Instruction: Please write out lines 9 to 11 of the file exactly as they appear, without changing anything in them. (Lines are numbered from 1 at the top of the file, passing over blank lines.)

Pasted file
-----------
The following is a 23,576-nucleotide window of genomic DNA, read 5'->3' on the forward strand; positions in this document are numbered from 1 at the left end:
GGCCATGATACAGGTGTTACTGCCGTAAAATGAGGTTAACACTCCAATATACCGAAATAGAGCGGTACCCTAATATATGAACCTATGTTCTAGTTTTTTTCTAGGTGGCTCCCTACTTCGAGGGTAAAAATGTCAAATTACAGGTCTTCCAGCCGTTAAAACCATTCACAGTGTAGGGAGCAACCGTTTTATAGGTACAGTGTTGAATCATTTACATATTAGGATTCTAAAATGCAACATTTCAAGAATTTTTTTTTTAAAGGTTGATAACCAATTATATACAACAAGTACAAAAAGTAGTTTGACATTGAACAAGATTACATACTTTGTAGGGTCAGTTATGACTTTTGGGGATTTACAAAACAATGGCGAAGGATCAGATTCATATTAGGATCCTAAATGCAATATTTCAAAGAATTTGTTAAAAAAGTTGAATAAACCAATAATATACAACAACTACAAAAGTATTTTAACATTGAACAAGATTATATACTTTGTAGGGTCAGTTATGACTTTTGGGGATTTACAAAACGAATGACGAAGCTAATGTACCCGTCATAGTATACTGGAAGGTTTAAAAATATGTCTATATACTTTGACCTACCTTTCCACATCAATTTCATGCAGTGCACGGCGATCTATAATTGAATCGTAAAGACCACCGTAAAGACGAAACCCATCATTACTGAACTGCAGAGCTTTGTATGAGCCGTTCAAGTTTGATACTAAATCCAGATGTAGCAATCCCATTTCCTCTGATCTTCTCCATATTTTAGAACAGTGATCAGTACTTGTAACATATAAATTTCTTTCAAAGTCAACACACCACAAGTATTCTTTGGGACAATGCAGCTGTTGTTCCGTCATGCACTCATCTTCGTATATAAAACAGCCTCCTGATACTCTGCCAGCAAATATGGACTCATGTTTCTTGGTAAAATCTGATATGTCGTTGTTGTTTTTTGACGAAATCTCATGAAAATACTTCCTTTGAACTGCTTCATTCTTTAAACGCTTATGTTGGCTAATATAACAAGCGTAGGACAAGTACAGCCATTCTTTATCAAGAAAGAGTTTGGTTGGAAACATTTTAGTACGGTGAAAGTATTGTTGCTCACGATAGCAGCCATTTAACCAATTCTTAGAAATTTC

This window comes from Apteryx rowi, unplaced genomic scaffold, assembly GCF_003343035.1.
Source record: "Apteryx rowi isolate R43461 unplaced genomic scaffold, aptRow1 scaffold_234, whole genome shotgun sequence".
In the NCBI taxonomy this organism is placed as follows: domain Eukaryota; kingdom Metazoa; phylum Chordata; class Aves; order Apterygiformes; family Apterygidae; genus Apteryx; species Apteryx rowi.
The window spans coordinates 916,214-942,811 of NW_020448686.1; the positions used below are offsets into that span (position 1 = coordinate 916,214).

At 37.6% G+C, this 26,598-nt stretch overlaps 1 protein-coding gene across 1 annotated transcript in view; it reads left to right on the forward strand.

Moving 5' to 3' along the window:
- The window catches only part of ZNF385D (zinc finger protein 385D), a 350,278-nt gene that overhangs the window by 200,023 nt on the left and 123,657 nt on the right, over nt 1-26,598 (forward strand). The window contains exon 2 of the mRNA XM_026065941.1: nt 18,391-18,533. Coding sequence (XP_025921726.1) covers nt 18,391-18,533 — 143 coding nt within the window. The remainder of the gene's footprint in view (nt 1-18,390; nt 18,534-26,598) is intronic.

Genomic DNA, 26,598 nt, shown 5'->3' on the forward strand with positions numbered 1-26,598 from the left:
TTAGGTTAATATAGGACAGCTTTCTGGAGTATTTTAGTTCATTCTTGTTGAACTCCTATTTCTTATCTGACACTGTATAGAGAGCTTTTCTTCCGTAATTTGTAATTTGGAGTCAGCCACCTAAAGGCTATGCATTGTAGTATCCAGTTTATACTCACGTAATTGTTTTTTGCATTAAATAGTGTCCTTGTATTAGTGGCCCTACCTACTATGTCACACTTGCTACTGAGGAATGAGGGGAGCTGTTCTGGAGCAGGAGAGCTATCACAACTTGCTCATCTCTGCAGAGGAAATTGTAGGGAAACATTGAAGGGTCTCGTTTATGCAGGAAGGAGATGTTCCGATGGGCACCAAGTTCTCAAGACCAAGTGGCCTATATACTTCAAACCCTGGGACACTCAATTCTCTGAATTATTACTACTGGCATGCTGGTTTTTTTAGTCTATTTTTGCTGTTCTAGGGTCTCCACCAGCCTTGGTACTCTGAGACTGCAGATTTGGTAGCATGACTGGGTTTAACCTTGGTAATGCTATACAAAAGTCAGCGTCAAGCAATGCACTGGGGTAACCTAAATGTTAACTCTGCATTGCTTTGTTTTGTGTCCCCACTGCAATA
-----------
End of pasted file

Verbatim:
- The window catches only part of ZNF385D (zinc finger protein 385D), a 350,278-nt gene that overhangs the window by 200,023 nt on the left and 123,657 nt on the right, over nt 1-26,598 (forward strand). The window contains exon 2 of the mRNA XM_026065941.1: nt 18,391-18,533. Coding sequence (XP_025921726.1) covers nt 18,391-18,533 — 143 coding nt within the window. The remainder of the gene's footprint in view (nt 1-18,390; nt 18,534-26,598) is intronic.

Genomic DNA, 26,598 nt, shown 5'->3' on the forward strand with positions numbered 1-26,598 from the left:
TTAGGTTAATATAGGACAGCTTTCTGGAGTATTTTAGTTCATTCTTGTTGAACTCCTATTTCTTATCTGACACTGTATAGAGAGCTTTTCTTCCGTAATTTGTAATTTGGAGTCAGCCACCTAAAGGCTATGCATTGTAGTATCCAGTTTATACTCACGTAATTGTTTTTTGCATTAAATAGTGTCCTTGTATTAGTGGCCCTACCTACTATGTCACACTTGCTACTGAGGAATGAGGGGAGCTGTTCTGGAGCAGGAGAGCTATCACAACTTGCTCATCTCTGCAGAGGAAATTGTAGGGAAACATTGAAGGGTCTCGTTTATGCAGGAAGGAGATGTTCCGATGGGCACCAAGTTCTCAAGACCAAGTGGCCTATATACTTCAAACCCTGGGACACTCAATTCTCTGAATTATTACTACTGGCATGCTGGTTTTTTTAGTCTATTTTTGCTGTTCTAGGGTCTCCACCAGCCTTGGTACTCTGAGACTGCAGATTTGGTAGCATGACTGGGTTTAACCTTGGTAATGCTATACAAAAGTCAGCGTCAAGCAATGCACTGGGGTAACCTAAATGTTAACTCTGCATTGCTTTGTTTTGTGTCCCCACTGCAATA